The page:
Mind you, there’s another half to Better Call Saul, one that follows Jonathan Banks’s Mike as he becomes involved with Gus Fring and the drug trade. That show, luckily, remains riveting, with Banks once again proving that his physical performance – so often done without a single word of dialogue – is among my favorite things on television. Whether he’s disassembling a car or digging holes, Banks brings a methodical intelligence to the role, conveying everything through his expressive face and physical bearing. Of course, it’s been fantastic to have Giancarlo Esposito back on the show as Fring, reminding me what a rich presence he could be, but the best – and most surprising – part of this half of the show is Michael Nando as Nacho, who seems to have been taking lessons from Banks in how to convey a story wordlessly. As a character whose doubts are never allowed to be expressed clearly, Nando has made Nacho a phenomenal character, one whose role is becoming more and more complicated and less easily categorized – just like everything else on this show.

That Better Call Saul can manage all of this while still being the most engaging, fast-paced, funny, tense show on television is testament to the entire cast and crew, who work together to tell a simple story beautifully. It’s a fall from grace, a tale of two brothers, a love story, and a complex meditation on morality – and it’s entertaining as hell while it does it. I’m so glad it’s on, and I wish the seasons never had to end.


It Comes at Night / **** ½

it_comes_at_night_xlgLast year, at the Chattanooga Film Festival, I caught a phenomenal film named Krisha, written and directed by a newcomer named Trey Edward Shults. Telling the story of a family’s Thanksgiving that gets crashed by a long absent relative, it was a searing piece of drama, filmed with a natural talent that blew me away and telling an emotionally powerful story in an exceptional way. In short, it was one of those debut features that leaves you knowing that you just saw the birth of a new talent, and someone worth keeping an eye on.

Now comes Shults’s second film, It Comes at Night, which offers up no end of surprises, even before you actually see the film. For one, I wouldn’t have expected Shults to make the jump to bigger budget, wide release films so quickly; even more surprising, though, is the fact that Shults has left behind domestic drama for the tougher genre of horror. That’s a tough genre, and while Krisha was undeniably tense and emotionally fraught, I wasn’t sure what to expect from a horror film from Shults.

What I got, though, was superb, marrying the “family under pressure to the breaking point” themes of Krisha with the paranoia and isolation of Romero’s original Night of the Living Dead, and using shadows and silence to phenomenal effect. It Comes at Night is the story of a family who’ve isolated themselves in a cabin in the woods; while the specifics of what’s happened to the rest of the world never become entirely clear, it’s obvious that a disease has wiped out much of the population, and left the rest fending for themselves. But when the family gets discovered, questions of trust and loyalty come into play, and the characters are forced to deal with a simple question: how far do you go to protect your loved ones?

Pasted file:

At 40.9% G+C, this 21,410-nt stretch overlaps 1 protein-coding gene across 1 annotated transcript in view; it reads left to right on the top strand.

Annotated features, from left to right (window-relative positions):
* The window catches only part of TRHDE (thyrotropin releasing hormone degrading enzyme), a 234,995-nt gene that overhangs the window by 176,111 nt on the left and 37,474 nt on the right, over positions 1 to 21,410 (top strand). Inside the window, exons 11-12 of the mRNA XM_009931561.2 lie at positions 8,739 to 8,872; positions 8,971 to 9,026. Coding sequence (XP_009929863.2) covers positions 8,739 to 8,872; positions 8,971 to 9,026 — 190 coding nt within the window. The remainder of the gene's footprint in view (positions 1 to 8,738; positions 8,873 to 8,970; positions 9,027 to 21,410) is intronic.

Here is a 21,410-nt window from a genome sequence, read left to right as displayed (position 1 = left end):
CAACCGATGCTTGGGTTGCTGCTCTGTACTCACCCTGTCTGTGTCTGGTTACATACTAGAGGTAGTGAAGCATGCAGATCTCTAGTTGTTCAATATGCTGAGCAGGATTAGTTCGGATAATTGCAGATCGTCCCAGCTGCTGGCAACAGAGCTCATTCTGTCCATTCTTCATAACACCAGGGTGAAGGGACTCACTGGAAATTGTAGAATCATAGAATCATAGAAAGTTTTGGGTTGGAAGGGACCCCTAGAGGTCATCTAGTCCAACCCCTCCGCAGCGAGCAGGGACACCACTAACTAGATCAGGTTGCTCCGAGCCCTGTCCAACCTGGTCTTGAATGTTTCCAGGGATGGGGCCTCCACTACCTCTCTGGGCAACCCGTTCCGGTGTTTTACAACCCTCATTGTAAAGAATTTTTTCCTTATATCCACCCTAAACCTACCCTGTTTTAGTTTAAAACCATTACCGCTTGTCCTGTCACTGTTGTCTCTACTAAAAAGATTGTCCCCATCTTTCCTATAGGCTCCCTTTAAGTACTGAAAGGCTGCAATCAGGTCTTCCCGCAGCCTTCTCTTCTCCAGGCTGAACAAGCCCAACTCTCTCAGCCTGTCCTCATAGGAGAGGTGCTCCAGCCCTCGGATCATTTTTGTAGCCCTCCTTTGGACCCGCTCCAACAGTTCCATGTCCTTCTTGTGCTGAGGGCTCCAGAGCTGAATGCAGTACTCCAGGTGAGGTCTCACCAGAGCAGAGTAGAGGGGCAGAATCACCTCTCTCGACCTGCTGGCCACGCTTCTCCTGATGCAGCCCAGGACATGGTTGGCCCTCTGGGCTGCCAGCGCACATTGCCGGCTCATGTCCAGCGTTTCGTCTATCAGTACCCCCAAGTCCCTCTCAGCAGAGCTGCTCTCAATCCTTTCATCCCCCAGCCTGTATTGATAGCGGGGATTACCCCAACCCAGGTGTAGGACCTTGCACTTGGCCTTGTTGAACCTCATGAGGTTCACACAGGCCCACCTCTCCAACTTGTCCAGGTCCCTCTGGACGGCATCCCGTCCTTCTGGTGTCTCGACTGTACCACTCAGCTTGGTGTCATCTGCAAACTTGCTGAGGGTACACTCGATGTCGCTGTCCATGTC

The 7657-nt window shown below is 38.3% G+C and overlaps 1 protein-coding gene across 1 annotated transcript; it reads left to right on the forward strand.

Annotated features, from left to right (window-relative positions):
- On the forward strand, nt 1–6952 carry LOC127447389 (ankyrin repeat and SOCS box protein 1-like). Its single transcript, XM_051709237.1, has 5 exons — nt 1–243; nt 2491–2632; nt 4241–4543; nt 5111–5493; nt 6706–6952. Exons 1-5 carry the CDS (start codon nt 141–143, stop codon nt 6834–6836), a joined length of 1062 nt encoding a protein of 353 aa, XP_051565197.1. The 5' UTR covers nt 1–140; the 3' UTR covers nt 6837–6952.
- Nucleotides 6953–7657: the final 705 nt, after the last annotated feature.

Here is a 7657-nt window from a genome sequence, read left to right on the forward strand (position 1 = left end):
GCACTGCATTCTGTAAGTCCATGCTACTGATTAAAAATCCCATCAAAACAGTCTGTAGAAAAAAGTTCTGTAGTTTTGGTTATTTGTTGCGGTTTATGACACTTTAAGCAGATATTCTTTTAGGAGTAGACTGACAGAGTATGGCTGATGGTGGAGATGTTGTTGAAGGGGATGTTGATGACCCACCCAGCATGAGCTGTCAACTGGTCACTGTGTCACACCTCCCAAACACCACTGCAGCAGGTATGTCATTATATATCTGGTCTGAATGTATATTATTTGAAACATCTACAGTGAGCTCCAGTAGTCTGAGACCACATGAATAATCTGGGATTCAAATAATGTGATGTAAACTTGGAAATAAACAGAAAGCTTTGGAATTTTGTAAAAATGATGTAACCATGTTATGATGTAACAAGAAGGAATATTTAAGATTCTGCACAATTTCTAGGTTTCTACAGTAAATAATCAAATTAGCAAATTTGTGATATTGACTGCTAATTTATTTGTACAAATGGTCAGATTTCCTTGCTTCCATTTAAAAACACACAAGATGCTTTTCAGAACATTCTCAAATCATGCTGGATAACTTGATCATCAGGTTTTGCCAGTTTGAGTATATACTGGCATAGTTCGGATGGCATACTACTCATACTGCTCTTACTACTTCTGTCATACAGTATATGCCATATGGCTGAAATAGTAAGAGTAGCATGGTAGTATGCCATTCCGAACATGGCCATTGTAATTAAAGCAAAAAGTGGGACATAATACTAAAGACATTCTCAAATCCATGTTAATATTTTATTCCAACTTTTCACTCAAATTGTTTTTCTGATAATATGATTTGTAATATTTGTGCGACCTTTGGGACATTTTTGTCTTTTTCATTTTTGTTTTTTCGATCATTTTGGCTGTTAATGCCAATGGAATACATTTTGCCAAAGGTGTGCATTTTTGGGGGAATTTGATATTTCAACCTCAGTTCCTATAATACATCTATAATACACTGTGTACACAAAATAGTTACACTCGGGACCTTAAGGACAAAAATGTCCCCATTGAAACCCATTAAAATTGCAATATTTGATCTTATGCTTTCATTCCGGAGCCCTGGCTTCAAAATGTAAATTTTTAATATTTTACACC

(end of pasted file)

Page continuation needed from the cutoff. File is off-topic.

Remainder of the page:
Shults’s strengths as a writer and director are evident from the get-go here, especially as regards the performances, which are uniformly excellent, with nary a missed step in the batch. Joel Edgerton is one of the only “names” you might recognize, but he’s rarely been better, getting a role that befits his masculine practicality and gruffness. And Kelvin Harrison, Jr., the film’s de facto lead (as much as there is one), uses his youth to phenomenal effect, internalizing the horrors around him as he attempts to make his peace with the violent world he’s forced to live in, and figure out his own moral compass.

But as great as the performances are, what really floored me here was Shults’s command of mood and tone. This feels like a low- to mid-budget film; the scares are few, with more reliance on an atmosphere of dread and unease than on jump scares. More than that, Shults keeps us in the head of his characters more than we realize, leaving us questioning people’s motivations and understanding the stakes at any given moment. The result is maybe more of a psychological thriller than a true horror film, but the lines are blurred, and the film’s use of night and darkness leave no doubt as to where its genre roots lay. And it’s in keeping with Shults’s independent-film roots all the way to the film’s ending, which is destined to leave some mainstream audiences grumbling and unhappy, but which floored me pretty well.

It Comes at Night is going to be one of those cult horror films soon, one held up alongside The Witch and The Babadook and others as a reminder of how the decade was home to a rich new burst of creative, interesting horror movies. And more than that, it’s a sign that Shults is a talent to be watched; with his first two films, he’s hit two home runs. You better believe I’ll be there for attempt #3.